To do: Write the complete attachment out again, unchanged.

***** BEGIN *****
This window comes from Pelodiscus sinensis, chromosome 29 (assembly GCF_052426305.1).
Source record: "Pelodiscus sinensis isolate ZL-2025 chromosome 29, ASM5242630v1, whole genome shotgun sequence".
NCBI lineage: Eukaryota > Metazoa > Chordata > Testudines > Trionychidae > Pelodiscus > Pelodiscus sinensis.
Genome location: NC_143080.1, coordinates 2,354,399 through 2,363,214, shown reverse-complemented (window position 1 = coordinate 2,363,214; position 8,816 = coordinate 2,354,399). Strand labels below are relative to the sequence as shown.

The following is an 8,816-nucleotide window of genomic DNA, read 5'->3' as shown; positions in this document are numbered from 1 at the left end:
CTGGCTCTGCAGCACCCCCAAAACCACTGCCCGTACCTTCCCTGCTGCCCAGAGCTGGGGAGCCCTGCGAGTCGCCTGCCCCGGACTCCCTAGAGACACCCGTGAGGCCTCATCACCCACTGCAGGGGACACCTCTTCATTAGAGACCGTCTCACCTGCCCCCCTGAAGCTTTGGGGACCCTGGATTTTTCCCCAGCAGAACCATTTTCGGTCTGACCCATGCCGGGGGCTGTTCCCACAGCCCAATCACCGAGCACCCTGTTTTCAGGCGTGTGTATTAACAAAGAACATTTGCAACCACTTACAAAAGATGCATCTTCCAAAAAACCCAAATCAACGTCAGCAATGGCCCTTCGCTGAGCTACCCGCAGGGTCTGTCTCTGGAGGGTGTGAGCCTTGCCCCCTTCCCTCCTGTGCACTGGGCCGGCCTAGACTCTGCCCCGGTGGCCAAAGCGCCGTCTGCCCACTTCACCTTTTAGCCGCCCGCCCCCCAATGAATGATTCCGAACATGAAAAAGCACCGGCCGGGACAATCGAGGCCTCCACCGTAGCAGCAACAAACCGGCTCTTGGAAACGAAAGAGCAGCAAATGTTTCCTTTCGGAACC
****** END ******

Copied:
This window comes from Pelodiscus sinensis, chromosome 29 (assembly GCF_052426305.1).
Source record: "Pelodiscus sinensis isolate ZL-2025 chromosome 29, ASM5242630v1, whole genome shotgun sequence".
NCBI lineage: Eukaryota > Metazoa > Chordata > Testudines > Trionychidae > Pelodiscus > Pelodiscus sinensis.
Genome location: NC_143080.1, coordinates 2,354,399 through 2,363,214, shown reverse-complemented (window position 1 = coordinate 2,363,214; position 8,816 = coordinate 2,354,399). Strand labels below are relative to the sequence as shown.

The following is an 8,816-nucleotide window of genomic DNA, read 5'->3' as shown; positions in this document are numbered from 1 at the left end:
CTGGCTCTGCAGCACCCCCAAAACCACTGCCCGTACCTTCCCTGCTGCCCAGAGCTGGGGAGCCCTGCGAGTCGCCTGCCCCGGACTCCCTAGAGACACCCGTGAGGCCTCATCACCCACTGCAGGGGACACCTCTTCATTAGAGACCGTCTCACCTGCCCCCCTGAAGCTTTGGGGACCCTGGATTTTTCCCCAGCAGAACCATTTTCGGTCTGACCCATGCCGGGGGCTGTTCCCACAGCCCAATCACCGAGCACCCTGTTTTCAGGCGTGTGTATTAACAAAGAACATTTGCAACCACTTACAAAAGATGCATCTTCCAAAAAACCCAAATCAACGTCAGCAATGGCCCTTCGCTGAGCTACCCGCAGGGTCTGTCTCTGGAGGGTGTGAGCCTTGCCCCCTTCCCTCCTGTGCACTGGGCCGGCCTAGACTCTGCCCCGGTGGCCAAAGCGCCGTCTGCCCACTTCACCTTTTAGCCGCCCGCCCCCCAATGAATGATTCCGAACATGAAAAAGCACCGGCCGGGACAATCGAGGCCTCCACCGTAGCAGCAACAAACCGGCTCTTGGAAACGAAAGAGCAGCAAATGTTTCCTTTCGGAACC